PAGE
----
In a lawsuit filed in December, Chody claims that election officers failed to count legal votes, counted illegal votes, and made mistakes and/or engaged in illegal conduct. "The true outcome cannot be ascertained" because there were "so many material mistakes, illegalities and/or fraud," the lawsuit read.
Chody and his attorney are now seeking to gain access to all election documents in the county and have the "true" election results declared.
The lawsuit contains multiple affidavits from election authorities alleging several instances of voter fraud. Cathy Jaster, a county precinct member, said in her affidavit that she saw duplicate ballots being processed. When asked to back her allegation, Jaster explained that she was told that these ballots had not actually been processed yet.
Marcia Strickler, who worked as support for voting equipment at polling locations, claimed in her affidavit that she witnessed "too many 'glitches' and 'unexpected' errors from the equipment." She said that the printing of ballots could be duplicated if the print button was pressed multiple times, creating a backlog and the possibility that a voter received the wrong ballot.
"I am contesting the election results at this time until further proof suggests otherwise," Chody stated. Chody, who was seeking re-election, lost to Gleason 43 to 56 percent in the general election.
The lawsuit also makes note of a sorting error found by officials the day before the election. The county's election machine vendor, Tenex Software Solutions, was misidentifying voters to their precinct. This mislabeled precinct information was used to produce precinct-by-precinct data and to gauge voter trends per community.
County elections administrator Chris Davis said that this error was a minor glitch and did not affect the election results. He also noted that every voter in the county received the correct ballot and voted in the correct races.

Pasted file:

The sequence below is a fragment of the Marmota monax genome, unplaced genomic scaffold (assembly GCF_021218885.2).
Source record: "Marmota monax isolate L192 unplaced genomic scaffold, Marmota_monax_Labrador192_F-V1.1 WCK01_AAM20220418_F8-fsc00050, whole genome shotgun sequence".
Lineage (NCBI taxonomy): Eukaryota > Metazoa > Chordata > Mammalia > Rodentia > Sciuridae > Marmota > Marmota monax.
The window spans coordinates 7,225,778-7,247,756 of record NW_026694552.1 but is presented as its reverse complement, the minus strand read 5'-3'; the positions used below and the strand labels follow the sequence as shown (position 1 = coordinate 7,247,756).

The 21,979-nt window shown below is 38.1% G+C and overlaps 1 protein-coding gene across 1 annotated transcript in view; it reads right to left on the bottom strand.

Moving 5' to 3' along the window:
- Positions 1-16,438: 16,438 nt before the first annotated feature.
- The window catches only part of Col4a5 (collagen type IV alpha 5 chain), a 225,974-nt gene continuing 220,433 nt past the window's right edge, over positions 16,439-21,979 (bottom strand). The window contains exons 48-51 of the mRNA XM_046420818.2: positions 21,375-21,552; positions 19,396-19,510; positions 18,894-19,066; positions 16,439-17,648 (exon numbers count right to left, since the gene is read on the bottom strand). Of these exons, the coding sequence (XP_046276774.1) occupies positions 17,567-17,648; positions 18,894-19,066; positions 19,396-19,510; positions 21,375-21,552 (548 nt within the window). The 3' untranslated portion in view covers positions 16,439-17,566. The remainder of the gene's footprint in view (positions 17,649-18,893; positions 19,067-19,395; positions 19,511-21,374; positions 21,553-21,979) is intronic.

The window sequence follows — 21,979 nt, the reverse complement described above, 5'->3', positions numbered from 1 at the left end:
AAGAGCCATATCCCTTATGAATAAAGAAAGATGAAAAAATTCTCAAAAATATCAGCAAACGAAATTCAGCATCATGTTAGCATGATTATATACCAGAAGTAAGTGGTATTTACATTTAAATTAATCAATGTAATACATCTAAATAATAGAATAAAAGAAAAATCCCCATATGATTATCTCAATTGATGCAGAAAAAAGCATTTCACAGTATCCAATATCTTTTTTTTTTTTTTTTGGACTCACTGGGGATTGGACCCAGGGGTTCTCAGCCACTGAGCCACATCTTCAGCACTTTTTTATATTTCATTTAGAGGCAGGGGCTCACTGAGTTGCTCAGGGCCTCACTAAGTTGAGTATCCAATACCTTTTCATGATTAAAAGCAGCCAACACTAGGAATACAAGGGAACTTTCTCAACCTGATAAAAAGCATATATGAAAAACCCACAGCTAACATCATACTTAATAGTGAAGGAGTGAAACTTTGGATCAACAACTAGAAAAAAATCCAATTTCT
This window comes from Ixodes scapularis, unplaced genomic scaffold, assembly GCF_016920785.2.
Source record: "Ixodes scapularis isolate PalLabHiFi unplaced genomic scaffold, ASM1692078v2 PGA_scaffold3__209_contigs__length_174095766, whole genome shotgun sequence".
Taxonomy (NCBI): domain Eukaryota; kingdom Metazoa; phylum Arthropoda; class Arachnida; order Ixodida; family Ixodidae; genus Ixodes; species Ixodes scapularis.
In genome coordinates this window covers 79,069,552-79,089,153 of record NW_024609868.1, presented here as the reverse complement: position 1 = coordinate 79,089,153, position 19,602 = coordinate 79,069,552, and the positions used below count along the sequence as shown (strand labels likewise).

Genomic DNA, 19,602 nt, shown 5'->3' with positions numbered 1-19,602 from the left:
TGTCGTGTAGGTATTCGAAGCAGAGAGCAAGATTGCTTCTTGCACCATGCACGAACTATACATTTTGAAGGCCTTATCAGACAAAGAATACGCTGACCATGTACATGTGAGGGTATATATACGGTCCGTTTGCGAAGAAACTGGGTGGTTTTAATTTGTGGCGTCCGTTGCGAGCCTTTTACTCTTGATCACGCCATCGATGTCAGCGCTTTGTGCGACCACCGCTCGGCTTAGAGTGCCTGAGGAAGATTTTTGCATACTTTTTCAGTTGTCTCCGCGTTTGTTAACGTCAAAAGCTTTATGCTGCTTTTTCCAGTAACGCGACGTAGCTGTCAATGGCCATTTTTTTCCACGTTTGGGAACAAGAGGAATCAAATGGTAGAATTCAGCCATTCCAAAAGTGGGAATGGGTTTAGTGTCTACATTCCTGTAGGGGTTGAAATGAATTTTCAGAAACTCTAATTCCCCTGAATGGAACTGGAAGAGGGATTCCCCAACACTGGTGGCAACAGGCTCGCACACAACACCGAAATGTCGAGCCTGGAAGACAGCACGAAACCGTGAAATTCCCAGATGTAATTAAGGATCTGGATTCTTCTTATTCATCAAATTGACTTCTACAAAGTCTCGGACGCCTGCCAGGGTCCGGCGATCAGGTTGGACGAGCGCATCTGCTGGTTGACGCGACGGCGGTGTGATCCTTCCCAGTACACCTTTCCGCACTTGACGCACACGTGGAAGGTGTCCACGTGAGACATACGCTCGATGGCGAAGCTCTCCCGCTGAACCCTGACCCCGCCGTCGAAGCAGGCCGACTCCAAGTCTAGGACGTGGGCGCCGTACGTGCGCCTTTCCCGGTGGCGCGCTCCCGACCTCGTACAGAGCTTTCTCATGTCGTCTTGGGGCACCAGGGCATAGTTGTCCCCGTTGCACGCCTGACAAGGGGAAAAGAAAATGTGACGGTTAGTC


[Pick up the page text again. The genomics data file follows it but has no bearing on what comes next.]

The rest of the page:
But during a court meeting for the election certification, Davis admitted that the precinct-by-precinct data might not be completely accurate due to the machine issue, which required poll workers to individually sort through the ballots to place them in their correct precinct. Any data inconsistencies, according to Davis, would be due to human error.
Chody also claims that Gleason and his wife, Alison, who works as the director of the Williamson County Enterprise Applications Division, were electioneering outside of a polling place and that the pair are associated with county District Attorney Shawn Dick who indicted Chody last year.
Back in September, Chody was charged with felony evidence tampering in the case of Javier Ambler, a black man who died while being arrested for a traffic violation in 2019. His death was caught on camera during a taping of the A&E reality show "Live PD." The arrest, however, was never aired on television and all footage from the scene was destroyed.
The lawsuit mentioned that the Gleasons used Dick's services when he was in private practice. This association, according to the lawsuit, is the reason why Chody was indicted a few weeks before the election.
Chody also claims that the Gleasons were campaigning near a polling place, which is considered illegal under state election laws if the individual is standing within 100 feet of a polling location.
As part of the contest, Chody and SoRelle are requesting permission to inspect and obtain copies of all documents related to the election. Chody is also seeking monetary relief of up to $100,000 and for the "true" election results to be declared.
For more stories about election fraud allegations, visit VoteFraud.news.